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Sports Conditioning for the Heat
Photo of Brian Halligan

Conditioning for the heat of the summer means being in the heat. Tests prove that conditioning in the heat makes you not only a better-conditioned athlete in the heated summer months, but you'll also get a significant jump in performance when the weather cools down. Here's what to do:

First Things First

Conditioning in the heat means staying hydrated. If you don't plan on drinking a lot of water and electrolytes, then don't consider working out in the heat of summer. No matter how much of an iron man or woman you think you are, not staying sufficiently hydrated can cause all types of issues, and one of them is death. So don't be ignorant here. Plan on drinking a lot of fluids because you need to sweat, sweat, and sweat some more.

60 Minute Time Limit

Conditioning for the heat only requires about 60 minutes worth of working out each day. However, for maximum results, this should be done between 7 and 10 days in a row to fully acclimate and turn your body on.

Consider 92 degrees ambient temperature as your end point, because any hotter than that puts you in a danger zone. At higher temps, you may not be able to rehydrate faster then you are sweating it out. That will cause serious problems, and also, if working outside, use sunscreen on the exposed parts.

Bring a Thermometer

The greater benefits of heat conditioning will be had if you can get your core temperature up to 101 degrees, and keep it there for the entire work out. The only way to know this is with a thermometer. (The newest digital ones work best.) If your core temp gets above 101, it's time to stop and cool down. Past 101 is a danger zone! Read that again so there is no misconception here. If your core body temperature gets past 101, it's a DANGER ZONE! Got that? No matter how gung-ho you are about this, when your temp gets up beyond 101, stop working out, start drinking a lot, and look for a place out of the sun to cool down!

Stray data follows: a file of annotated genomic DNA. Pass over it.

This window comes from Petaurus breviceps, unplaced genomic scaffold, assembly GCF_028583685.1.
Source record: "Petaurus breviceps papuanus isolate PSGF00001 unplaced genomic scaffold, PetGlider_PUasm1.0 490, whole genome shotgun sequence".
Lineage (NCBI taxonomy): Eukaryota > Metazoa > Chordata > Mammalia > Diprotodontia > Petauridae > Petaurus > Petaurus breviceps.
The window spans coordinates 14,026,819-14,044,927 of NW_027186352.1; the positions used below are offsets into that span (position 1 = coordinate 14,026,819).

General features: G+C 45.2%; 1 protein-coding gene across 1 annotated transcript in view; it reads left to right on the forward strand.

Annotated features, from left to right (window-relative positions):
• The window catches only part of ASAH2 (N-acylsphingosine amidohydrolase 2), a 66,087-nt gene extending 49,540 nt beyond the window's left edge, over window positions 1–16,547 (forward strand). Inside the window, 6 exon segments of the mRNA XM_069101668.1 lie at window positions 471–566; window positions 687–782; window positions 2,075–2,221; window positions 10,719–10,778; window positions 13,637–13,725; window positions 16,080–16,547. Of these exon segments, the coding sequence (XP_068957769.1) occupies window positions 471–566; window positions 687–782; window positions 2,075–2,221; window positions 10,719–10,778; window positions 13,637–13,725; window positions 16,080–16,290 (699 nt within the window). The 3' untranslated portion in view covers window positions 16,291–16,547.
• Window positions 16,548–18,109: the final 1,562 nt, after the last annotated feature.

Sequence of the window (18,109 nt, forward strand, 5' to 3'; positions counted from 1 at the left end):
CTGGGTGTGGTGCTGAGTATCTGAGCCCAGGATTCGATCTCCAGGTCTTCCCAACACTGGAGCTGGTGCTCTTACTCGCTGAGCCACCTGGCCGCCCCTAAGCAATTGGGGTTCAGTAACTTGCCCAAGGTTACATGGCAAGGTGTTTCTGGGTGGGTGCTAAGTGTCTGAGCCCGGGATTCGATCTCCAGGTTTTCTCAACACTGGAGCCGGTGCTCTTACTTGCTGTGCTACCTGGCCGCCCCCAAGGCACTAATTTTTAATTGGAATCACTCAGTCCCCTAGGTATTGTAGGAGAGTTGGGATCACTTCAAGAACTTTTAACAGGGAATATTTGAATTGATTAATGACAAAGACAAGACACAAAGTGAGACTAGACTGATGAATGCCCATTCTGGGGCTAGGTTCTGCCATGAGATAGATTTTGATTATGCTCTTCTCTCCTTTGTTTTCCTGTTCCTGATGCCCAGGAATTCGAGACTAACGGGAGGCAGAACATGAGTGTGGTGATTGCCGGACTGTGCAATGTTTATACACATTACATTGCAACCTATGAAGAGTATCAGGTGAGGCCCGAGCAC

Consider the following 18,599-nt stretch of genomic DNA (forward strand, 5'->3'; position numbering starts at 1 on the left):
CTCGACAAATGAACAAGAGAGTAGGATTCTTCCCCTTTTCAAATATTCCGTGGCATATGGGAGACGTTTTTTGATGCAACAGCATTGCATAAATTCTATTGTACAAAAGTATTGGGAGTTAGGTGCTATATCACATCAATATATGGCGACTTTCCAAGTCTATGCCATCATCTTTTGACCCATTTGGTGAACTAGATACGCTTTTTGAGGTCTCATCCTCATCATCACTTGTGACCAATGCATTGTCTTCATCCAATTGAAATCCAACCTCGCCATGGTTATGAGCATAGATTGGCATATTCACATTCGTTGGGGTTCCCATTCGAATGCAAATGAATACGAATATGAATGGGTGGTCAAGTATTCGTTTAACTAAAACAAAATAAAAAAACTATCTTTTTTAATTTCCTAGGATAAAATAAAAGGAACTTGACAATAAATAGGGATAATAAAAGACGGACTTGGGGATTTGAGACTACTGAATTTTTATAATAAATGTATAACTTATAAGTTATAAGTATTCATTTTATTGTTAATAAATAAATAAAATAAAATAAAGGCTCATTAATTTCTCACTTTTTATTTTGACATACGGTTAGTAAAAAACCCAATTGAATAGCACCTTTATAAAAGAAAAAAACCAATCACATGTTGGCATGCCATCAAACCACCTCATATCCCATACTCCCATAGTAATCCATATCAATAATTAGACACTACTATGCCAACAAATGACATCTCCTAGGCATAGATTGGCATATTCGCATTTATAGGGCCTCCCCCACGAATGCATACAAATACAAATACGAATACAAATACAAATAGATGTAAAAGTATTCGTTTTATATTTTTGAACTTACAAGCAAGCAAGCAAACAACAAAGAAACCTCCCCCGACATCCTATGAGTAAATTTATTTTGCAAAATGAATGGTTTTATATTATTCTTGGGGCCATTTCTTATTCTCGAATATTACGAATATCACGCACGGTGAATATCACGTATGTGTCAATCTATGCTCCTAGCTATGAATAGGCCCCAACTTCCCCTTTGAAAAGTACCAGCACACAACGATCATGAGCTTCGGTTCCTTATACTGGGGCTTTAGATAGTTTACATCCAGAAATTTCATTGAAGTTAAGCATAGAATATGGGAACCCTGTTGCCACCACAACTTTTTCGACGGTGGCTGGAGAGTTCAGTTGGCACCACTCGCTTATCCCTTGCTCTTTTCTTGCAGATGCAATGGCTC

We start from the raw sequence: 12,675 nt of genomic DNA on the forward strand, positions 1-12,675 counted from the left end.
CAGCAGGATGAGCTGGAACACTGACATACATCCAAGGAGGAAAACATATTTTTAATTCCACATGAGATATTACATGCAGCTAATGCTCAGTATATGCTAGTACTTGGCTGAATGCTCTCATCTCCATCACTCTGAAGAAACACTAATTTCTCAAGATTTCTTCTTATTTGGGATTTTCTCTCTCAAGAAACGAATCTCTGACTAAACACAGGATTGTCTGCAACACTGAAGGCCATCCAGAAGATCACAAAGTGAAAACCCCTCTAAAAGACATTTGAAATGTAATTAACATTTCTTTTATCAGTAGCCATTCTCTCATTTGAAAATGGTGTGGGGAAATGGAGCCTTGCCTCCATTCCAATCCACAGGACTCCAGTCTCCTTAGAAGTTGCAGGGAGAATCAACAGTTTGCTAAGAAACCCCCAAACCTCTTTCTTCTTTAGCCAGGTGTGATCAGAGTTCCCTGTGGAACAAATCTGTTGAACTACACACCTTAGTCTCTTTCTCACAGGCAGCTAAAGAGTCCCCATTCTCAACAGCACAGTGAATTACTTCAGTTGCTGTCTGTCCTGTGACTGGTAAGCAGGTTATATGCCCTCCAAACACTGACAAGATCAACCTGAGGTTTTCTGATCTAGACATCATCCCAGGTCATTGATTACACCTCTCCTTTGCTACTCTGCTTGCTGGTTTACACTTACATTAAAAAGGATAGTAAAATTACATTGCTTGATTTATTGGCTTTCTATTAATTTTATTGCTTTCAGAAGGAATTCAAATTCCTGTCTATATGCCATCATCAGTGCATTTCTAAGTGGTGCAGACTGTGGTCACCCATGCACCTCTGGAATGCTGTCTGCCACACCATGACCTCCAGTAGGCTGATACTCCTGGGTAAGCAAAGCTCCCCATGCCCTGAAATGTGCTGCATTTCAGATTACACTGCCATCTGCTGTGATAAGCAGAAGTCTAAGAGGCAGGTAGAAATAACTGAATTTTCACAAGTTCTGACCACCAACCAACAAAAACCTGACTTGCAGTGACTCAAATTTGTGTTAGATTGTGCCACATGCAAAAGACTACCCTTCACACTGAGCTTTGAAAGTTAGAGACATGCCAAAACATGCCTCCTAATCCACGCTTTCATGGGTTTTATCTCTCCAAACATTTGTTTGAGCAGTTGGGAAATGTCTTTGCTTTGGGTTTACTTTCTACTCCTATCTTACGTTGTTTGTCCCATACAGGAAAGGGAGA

Cooling Down

A good cool down is the best way to end your conditioning routine. This can be done in a number of ways, from getting into a cool shower, dousing yourself with a hose or having a pool that you can flop into. And, virtually any pool will work, from a kiddie pool to one of those self-supporting pools. Just fill it up with water from a garden hose before working out, and when done, immerse yourself fully. Plan on 3 to 4 minutes as an effective cooling down period.

In fact, a pool is the best way to go. Why? Besides the fact that it is going to feel heavenly good at the end of your workout to just fall in, there is another reason. If you begin to overheat, the best way to get the heat out of your body is to get into a pool. Now, we aren't talking ice cubes here, just hose water or buckets of cool water will do the trick. (Even a bathtub, a lake or a river works too.) Having a pool is the best way to cool down quickly, and it is a precaution that everyone who trains in the heat should employ.

Only for Serious Athletes

If you are a serious or professional athlete, heat training certainly something to consider.

If you participate in competitive summer sports like baseball, biking, running and others, you will definitely see benefits in your endurance and stamina if you work out in the heat.

But this is the type of conditioning that keeps giving all year long. Even for those fall sports like football and basketball, heat conditioning in the summer makes your body work more efficiently when you are competing, no matter how hot or cold it is, So for serious athletes, give yourself an edge and make heat conditioning part of your work out routine. And plan on sweating ... a lot!

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